Tata Steel has warned of a "huge economic and social disaster" if steps are not taken to solve Port Talbot's pension fund liability.
Bimlendra Jha, the firm's new chief executive, told MPs today that the South Wales plant's pension fund liability must be taken care of in order to find a buyer for the steel plant.
He said that there are solutions that would not involve public money.
The government has already said it looking at "separating" the old British Steel pension scheme, which has 130,000 members and is around £500 million in deficit, from Tata Steel.
If we don't solve it we are staring at some very bad consequences for the taxpayer ... We are staring at a huge economic and social disaster.
The new CEO of Tata Steel UK has said that British steel plants have "structural disadvantages" that makes production unprofitable and has forced the company to put its assets up for sale.
Bimlendra Jha said that if energy prices were the same as in Germany for example, Tata Steel would be £40 million better off.
When you get headwinds such as a stronger currency, you only have to go over the Channel to buy products in an open market.
He told a committee of MPs that the firm is "determined" to find a credible buyer, but said the government will probably have to do more to help secure a sale.
Jha, who oversaw the sale of Tata Steel's Scunthorpe works earlier this month, said the firm has not discussed closing Port Talbot steelworks, which employs around 750 workers.
He said there is no "dead drop" deadline for the sale of Tata Steel's steel assets, but stressed that is a "matter of urgency" for the company.
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The Business Secretary is to be questioned by MPs today over the crisis in the steel industry and the current efforts to save thousands of jobs.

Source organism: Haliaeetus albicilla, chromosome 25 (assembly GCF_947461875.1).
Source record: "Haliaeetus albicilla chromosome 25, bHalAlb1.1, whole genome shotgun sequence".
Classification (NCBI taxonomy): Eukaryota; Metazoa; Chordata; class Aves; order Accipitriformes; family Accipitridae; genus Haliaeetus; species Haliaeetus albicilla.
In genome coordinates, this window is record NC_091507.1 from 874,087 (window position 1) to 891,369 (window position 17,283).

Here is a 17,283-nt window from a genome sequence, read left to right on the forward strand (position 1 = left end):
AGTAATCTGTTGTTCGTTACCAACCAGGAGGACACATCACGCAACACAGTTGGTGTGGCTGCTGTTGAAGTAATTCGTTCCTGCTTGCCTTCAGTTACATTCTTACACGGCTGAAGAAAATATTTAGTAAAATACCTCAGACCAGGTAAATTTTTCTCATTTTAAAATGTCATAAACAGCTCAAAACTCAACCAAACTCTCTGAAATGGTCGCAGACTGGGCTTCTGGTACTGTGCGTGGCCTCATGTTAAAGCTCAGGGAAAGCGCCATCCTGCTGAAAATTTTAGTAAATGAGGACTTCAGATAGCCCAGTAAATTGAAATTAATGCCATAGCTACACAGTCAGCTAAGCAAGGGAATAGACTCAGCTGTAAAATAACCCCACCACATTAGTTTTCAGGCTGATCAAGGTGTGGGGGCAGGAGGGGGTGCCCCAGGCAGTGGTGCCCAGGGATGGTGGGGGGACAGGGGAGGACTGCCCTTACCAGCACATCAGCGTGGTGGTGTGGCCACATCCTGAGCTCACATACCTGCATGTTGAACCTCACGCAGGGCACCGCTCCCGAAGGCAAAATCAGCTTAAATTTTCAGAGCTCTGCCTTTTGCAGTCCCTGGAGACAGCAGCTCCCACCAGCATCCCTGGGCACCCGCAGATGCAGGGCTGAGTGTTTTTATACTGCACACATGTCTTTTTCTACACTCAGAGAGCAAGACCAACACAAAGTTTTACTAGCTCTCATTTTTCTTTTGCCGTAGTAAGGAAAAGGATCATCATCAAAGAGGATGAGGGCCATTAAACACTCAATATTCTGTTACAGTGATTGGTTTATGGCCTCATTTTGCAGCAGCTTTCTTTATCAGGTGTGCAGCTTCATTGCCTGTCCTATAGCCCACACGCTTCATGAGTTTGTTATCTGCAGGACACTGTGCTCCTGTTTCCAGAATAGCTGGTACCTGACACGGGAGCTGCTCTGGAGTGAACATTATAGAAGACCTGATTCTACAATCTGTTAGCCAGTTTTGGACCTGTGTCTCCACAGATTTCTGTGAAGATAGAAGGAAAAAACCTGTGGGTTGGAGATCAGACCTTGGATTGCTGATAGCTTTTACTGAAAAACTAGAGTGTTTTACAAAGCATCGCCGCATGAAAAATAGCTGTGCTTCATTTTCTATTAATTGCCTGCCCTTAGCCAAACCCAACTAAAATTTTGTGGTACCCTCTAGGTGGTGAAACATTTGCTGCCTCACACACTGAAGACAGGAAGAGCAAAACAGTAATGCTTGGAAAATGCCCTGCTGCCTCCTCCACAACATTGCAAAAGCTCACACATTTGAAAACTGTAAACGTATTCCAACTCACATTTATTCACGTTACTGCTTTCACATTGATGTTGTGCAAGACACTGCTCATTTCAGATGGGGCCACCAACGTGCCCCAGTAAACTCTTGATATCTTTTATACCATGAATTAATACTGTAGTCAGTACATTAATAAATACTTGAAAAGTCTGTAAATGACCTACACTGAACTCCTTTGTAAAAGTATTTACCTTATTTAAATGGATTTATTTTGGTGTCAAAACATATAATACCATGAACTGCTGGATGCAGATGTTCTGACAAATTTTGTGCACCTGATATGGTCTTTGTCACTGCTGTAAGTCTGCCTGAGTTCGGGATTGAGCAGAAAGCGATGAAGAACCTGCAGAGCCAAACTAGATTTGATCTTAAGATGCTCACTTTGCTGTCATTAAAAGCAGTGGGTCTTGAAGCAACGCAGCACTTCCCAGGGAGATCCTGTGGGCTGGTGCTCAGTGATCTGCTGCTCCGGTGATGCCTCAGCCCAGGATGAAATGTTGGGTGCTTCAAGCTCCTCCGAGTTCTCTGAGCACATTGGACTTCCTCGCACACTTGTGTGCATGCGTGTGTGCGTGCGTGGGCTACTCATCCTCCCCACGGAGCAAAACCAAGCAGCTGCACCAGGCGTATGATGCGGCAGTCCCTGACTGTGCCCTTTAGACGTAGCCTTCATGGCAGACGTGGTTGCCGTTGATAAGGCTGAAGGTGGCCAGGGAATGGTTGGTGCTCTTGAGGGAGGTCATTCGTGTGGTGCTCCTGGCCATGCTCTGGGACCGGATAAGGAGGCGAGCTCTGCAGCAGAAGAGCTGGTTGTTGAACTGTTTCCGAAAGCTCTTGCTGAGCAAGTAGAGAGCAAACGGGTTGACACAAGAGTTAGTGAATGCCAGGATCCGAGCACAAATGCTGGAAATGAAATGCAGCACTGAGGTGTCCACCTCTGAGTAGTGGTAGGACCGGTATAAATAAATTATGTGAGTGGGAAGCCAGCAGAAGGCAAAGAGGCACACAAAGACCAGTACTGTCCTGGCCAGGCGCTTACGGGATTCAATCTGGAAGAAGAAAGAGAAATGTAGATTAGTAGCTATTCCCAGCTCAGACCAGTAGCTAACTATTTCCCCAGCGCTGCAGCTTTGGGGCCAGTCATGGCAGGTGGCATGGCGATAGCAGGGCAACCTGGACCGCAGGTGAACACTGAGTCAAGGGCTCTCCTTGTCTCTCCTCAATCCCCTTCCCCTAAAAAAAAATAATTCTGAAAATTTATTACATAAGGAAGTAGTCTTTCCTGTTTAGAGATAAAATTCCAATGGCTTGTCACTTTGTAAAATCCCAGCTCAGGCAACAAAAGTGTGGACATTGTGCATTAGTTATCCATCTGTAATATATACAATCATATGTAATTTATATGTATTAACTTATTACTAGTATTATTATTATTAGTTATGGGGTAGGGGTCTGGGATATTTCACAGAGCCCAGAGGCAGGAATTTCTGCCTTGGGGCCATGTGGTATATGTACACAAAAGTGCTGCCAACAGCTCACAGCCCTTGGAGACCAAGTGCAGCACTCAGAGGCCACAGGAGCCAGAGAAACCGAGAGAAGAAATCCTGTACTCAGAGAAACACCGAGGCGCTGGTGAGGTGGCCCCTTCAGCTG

Sajid Javid will appear before the Business Select Committee as the search continues to find a buyer for Tata Steel's UK assets.
Tata Chief Executive Bimlendra Jha, Gareth Stace of trade group UK Steel and Roy Rickhuss, General Secretary of the Community union, will also appear before the Committee.
Other witnesses will include Marc Meyohas of Greybull Capital, which is buying Tata's plant at Scunthorpe.
Prime Minister David Cameron visited the Tata Steel works in Port Talbot on Tuesday to assure workers, unions and bosses of the Government's commitment to support the future of steel-making at the under-threat plant. Mr Rickhuss said the Prime Minister had "looked proud steelworkers in the eye and promised to do all he could to protect their jobs", and said his union would "hold him at his word".
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Union bosses have welcomed the Prime Minister's visit to Port Talbot saying they're now waiting for him to 'match his words with real action."
Community general secretary Roy Rickhuss said he's been speaking regularly with UK Business Secretary Sajid Javid in recent weeks, but now David Cameron had met with workers and promised to do all he could.
The joint announcement by the UK and Welsh governments last week, including the proposal to take up to a 25 per cent stake in the business, was a big step forward and it was good to hear the Prime Minister reiterate that commitment today.